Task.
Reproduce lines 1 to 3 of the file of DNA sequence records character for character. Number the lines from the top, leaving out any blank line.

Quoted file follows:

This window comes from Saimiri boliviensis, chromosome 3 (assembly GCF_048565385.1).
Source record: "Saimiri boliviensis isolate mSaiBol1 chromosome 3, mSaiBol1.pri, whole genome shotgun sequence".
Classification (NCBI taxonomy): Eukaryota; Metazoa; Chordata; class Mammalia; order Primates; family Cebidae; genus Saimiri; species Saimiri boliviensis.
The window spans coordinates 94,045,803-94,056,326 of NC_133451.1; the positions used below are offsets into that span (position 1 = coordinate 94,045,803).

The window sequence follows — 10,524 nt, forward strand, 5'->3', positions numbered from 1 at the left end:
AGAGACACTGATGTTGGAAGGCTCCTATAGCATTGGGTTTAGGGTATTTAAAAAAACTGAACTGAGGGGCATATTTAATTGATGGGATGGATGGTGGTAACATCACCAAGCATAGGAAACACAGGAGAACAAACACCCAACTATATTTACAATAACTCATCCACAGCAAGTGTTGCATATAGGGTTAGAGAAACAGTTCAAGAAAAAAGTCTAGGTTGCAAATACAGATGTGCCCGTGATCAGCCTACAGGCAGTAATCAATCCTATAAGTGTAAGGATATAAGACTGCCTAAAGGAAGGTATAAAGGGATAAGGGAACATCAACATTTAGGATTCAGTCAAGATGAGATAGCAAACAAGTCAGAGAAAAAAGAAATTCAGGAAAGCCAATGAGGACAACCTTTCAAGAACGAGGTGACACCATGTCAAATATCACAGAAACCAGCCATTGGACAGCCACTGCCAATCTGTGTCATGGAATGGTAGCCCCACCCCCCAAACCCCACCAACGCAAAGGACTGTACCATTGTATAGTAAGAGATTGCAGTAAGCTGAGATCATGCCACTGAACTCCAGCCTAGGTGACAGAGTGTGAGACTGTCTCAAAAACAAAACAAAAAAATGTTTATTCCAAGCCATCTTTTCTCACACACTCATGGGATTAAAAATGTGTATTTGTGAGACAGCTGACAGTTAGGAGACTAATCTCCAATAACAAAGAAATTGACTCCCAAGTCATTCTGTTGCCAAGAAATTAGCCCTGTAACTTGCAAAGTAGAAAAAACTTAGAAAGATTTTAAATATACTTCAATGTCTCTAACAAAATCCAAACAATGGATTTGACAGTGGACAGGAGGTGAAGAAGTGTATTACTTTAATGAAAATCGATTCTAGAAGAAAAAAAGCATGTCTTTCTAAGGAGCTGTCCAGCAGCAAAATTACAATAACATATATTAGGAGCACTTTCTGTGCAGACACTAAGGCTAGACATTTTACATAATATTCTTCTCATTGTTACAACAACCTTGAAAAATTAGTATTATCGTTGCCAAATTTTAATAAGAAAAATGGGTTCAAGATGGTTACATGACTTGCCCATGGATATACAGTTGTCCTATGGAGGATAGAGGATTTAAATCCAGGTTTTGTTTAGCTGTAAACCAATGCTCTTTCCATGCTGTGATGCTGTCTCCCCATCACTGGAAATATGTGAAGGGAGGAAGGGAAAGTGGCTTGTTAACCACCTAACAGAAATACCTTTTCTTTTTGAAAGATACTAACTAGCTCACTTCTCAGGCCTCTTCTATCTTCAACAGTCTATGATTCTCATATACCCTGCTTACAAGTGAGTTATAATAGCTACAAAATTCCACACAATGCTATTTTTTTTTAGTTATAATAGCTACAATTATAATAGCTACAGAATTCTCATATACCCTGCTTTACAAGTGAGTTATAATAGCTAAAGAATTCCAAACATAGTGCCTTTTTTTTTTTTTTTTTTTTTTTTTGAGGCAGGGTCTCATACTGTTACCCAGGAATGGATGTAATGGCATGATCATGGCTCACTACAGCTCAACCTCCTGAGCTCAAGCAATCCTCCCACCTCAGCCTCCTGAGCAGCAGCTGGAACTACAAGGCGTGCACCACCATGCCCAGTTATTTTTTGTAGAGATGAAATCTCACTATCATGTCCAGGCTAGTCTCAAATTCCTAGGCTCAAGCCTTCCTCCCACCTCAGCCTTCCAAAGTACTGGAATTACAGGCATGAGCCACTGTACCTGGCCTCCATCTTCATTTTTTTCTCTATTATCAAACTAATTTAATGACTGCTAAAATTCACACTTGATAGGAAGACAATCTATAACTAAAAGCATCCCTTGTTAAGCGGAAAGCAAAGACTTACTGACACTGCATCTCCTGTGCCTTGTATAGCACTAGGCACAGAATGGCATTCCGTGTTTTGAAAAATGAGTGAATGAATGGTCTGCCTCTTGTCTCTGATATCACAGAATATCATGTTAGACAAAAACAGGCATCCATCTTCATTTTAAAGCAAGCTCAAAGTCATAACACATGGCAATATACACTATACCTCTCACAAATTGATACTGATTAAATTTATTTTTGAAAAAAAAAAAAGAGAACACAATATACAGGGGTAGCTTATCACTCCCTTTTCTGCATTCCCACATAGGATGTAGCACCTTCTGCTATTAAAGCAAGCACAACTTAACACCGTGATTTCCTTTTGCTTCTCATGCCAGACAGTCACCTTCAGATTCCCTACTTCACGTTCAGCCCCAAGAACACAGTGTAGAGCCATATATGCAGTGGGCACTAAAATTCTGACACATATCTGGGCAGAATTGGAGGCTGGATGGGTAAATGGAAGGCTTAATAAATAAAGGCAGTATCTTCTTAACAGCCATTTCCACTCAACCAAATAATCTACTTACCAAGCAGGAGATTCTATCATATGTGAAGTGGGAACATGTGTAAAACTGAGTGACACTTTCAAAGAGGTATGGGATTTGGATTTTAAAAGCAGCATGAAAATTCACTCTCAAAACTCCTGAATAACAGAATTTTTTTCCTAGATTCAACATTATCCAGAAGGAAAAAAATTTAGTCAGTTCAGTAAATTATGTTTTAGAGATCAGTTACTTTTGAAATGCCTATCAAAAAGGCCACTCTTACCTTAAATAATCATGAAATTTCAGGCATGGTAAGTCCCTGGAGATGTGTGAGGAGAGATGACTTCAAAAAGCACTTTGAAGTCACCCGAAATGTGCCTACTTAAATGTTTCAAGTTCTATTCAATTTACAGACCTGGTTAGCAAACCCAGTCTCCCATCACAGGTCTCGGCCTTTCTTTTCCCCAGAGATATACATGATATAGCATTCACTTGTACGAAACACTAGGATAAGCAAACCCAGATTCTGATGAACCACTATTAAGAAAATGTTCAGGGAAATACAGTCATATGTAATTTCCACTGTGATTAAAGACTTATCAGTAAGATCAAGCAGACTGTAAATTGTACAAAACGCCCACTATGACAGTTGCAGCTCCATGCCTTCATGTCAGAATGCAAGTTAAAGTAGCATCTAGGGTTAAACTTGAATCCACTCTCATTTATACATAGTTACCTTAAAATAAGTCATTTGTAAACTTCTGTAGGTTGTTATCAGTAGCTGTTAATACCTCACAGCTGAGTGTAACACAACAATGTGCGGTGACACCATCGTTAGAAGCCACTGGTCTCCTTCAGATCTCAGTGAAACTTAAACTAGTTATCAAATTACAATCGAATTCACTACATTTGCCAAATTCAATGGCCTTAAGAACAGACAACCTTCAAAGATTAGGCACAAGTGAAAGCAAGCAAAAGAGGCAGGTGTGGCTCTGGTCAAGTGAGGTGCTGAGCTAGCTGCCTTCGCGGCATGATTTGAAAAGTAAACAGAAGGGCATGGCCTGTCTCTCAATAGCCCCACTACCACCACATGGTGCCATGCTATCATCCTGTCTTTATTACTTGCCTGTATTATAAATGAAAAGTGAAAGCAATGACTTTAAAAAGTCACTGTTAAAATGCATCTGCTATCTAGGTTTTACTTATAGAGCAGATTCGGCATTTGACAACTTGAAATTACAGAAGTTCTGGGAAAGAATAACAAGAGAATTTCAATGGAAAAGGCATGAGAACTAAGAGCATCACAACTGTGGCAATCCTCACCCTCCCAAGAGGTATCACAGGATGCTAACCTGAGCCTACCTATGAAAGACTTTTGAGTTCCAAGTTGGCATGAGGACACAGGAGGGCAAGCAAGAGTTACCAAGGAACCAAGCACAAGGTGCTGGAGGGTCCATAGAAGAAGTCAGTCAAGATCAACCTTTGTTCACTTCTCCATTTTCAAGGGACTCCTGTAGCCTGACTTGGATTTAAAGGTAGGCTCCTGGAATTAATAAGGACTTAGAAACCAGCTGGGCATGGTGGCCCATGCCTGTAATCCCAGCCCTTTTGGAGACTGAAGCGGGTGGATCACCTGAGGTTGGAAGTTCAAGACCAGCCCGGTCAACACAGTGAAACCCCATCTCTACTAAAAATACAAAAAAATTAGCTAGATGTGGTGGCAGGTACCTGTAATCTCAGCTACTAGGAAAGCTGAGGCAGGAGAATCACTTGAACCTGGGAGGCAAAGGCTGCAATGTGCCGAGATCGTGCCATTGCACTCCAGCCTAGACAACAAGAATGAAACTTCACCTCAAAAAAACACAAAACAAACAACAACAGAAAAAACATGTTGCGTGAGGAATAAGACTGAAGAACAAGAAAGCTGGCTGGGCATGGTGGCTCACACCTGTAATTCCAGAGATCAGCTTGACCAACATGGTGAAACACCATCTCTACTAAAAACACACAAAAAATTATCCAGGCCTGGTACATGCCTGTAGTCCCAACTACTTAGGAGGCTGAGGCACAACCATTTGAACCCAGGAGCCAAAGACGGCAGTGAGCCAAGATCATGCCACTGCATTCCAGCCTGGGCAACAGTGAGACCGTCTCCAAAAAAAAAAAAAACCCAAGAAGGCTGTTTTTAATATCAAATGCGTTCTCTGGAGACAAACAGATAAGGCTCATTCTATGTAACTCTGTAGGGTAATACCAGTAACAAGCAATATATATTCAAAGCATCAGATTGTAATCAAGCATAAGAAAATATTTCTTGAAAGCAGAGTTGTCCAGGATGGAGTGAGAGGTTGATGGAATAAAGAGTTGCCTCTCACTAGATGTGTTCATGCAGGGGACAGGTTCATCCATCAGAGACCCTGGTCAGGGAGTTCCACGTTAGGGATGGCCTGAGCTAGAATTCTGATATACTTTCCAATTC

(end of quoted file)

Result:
This window comes from Saimiri boliviensis, chromosome 3 (assembly GCF_048565385.1).
Source record: "Saimiri boliviensis isolate mSaiBol1 chromosome 3, mSaiBol1.pri, whole genome shotgun sequence".
Classification (NCBI taxonomy): Eukaryota; Metazoa; Chordata; class Mammalia; order Primates; family Cebidae; genus Saimiri; species Saimiri boliviensis.